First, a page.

I was catching up on the Fourth Circuit’s recent opinions this weekend when I came across United States v. Luck. It raises some interesting issues that are not specific to federal court, so I thought I’d put together a post about it.
The defendant in Luck was charged with drug and gun crimes. The government’s evidence came primarily from two informants: one was working off charges, while the other was working to help the first, and for money. Although one of the informants made two supervised drug purchases from the defendant, she was not searched thoroughly prior to the purchases. There was virtually no other corroboration of the informants’ testimony. Nonetheless, the defendant was convicted and sentenced to 444 months in prison.
The case was affirmed on direct appeal. The defendant then sought collateral review, arguing in pertinent part that his trial lawyer was ineffective for failing to request a jury instruction on informant testimony, i.e., an instruction that informants’ testimony “must be examined and weighed by the jury with greater care than the testimony of an ordinary witness” because of their particular interests and biases. The federal district court denied relief on this claim, but the Fourth Circuit reversed, vacating the defendant’s convictions.
The court began by suggesting, but not actually holding, that such an instruction should be given as a matter of course in many cases: “Among the other circuits that have considered this question, there is a consensus that an informant instruction is necessary when the informant’s testimony is uncorroborated by other evidence.” Although the court found this consenus “persuasive,” implying that judges should give such instructions sua sponte in some instances, it held only that defense counsel performed deficiently in not requesting such an instruction in the case at bar, given that counsel’s strategy focused on the informants’ motives and lack of credibility.
The court then discussed whether the defendant was prejudiced by counsel’s failure to request the instruction. It concluded that the district court likely would have given the instruction if requested, and that even though the district court gave a general instruction on witness credibility, including bias, an informant instruction would have been “more effective” and would have “alert[ed] jurors to the potentially unique problems that inhere where an individual is paid to inculpate a defendant.” Because the government’s case depended so heavily on the informants’ testimony, the court found a reasonable probability that an informant instruction would have changed the outcome of the trial. One judge dissented on this point; he would have held that even if counsel’s performance was deficient, there was no prejudice because the jury was clearly aware, through defense counsel’s cross-examination and closing argument, of the informants’ motives.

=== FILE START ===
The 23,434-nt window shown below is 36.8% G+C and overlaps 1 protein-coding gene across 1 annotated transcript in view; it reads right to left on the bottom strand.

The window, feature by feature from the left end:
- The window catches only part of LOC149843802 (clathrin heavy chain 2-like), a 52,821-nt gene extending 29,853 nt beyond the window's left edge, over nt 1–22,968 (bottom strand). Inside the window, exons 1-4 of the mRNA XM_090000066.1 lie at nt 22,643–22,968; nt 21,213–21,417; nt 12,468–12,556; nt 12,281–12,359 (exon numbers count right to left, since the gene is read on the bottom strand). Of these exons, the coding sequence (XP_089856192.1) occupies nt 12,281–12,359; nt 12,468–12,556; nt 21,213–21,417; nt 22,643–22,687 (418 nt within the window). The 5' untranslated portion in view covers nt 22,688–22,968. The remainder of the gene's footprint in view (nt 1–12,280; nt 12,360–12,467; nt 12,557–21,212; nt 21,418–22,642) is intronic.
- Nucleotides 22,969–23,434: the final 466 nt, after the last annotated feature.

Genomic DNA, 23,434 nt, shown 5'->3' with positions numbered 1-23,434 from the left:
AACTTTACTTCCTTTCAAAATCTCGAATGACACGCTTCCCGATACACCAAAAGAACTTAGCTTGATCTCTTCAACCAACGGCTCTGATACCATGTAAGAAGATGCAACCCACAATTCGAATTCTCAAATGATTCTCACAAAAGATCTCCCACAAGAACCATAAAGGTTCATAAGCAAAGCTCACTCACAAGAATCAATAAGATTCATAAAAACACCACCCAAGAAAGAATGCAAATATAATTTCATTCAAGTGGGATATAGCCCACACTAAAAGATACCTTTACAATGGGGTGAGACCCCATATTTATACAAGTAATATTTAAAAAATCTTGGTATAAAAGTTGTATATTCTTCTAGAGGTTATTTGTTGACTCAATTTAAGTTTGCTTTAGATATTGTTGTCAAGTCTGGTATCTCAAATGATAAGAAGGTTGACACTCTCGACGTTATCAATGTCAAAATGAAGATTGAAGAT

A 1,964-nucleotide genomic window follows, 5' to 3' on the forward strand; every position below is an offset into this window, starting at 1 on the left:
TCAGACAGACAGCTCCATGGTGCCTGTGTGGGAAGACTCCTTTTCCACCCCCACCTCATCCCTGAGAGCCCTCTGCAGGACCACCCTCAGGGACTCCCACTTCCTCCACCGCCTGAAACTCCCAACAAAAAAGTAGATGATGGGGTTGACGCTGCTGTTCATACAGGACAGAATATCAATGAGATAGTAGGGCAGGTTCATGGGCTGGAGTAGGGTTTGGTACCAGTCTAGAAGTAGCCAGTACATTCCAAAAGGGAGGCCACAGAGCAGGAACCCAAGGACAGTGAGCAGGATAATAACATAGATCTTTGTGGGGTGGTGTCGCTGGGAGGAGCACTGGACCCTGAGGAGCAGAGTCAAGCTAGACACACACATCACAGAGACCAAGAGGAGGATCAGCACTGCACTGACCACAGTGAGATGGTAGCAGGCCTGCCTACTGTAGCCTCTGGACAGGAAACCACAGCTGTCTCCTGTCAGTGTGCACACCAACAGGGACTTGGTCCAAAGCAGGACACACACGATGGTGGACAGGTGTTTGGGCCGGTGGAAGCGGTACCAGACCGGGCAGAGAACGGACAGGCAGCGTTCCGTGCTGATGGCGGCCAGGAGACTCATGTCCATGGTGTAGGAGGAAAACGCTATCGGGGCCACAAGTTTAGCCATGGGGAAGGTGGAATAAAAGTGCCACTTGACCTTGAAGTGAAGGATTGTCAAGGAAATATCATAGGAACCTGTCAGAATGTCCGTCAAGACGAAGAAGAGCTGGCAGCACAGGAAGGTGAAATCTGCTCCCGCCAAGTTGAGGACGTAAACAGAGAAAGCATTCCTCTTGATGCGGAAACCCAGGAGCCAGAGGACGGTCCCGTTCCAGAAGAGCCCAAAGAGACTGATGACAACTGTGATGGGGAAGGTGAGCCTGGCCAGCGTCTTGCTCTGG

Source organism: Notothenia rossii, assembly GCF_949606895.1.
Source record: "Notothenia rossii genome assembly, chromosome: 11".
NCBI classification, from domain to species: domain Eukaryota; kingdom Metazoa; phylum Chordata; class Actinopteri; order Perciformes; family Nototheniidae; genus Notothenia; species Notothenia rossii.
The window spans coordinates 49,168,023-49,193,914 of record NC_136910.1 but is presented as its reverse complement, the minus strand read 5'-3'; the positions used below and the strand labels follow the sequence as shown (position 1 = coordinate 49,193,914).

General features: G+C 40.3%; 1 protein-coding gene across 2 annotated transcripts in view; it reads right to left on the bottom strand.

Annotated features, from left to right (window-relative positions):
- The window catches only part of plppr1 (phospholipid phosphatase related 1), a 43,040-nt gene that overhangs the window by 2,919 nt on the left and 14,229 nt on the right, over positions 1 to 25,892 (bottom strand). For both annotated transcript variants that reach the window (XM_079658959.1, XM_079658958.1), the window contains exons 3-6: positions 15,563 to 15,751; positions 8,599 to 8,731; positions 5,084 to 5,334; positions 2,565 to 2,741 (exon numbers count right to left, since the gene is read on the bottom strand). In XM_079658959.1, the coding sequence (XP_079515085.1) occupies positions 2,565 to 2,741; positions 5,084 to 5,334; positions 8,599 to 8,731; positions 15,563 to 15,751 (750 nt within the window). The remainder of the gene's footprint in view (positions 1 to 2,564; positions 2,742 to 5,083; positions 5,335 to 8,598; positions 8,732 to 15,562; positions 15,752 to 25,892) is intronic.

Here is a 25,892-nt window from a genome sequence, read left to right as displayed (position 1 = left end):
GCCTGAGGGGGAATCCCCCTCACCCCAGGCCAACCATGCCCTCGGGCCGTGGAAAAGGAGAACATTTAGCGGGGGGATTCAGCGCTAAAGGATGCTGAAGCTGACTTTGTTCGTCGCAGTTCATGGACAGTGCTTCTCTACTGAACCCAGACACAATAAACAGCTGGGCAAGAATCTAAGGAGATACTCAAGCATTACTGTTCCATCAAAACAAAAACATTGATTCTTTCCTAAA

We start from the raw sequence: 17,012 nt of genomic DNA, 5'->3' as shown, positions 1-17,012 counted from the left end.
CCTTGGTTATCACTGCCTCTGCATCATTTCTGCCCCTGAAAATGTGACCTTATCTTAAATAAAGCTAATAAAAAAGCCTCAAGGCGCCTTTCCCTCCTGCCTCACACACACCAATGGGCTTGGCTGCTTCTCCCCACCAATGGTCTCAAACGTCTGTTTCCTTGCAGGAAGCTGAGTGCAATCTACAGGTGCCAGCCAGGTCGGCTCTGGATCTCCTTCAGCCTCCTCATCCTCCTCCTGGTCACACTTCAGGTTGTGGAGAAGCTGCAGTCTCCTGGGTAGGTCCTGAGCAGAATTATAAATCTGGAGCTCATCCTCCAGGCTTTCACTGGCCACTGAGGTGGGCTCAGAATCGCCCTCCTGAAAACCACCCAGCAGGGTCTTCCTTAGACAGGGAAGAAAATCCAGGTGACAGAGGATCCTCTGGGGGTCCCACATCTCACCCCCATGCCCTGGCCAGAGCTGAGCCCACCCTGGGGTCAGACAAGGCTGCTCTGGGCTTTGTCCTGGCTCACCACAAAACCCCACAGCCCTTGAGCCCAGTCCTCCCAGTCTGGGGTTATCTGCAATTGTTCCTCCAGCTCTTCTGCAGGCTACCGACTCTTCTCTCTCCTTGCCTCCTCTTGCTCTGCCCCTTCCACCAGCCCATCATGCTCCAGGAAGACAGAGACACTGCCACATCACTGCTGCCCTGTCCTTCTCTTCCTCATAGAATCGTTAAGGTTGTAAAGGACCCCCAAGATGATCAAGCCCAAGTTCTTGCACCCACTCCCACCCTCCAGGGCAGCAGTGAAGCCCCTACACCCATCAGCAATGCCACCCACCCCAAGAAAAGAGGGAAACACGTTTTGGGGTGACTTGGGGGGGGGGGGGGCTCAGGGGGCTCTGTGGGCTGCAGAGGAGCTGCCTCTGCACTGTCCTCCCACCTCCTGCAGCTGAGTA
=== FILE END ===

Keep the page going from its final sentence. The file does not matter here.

Turning to North Carolina law, there is, of course, a pattern jury instruction for informants. N.C.P.I. Crim — 104.30, entitled “Informer or Undercover Agent,” reads as follows:
You may find from the evidence that a State’s witness is interested in the outcome of this case because of the witness’ activities as an [informer] [undercover agent]. If so, you should examine such testimony with care and caution in light of that interest. If, after doing so, you believe the testimony in whole or in part, you should treat what you believe the same as any other believable evidence.
A couple of asides. First, it strikes me as odd that this instruction covers undercover officers as well as informants, given that officers generally are not considered interested witnesses. State v. McQueen, 181 N.C. App. 417 (2007). What makes undercover officers more interested than uniformed ones? However, by its terms, the instruction clearly does apply to undercover officers, and failure to give the instruction in a case involving an undercover officer was held to be reversible error in State v. Black, 34 N.C. App. 606 (1977). Second, this instruction is not as strong as the instruction discussed in Luck. It tells the jury only to view an informant’s testimony with “care,” not with “greater care than the testimony of an ordinary witness.” That makes me wonder whether defense lawyers in some cases might reasonably request an instruction that is more robust than the pattern.
In any event, Black and other cases make it perfectly clear that the instruction must be given when requested and appropriate. Is failure to request the instruction when appropriate then ineffective assistance of counsel? I don’t think there’s a North Carolina case on point, but the reasoning of Luck is persuasive: in at least in some circumstances, the answer may well be yes.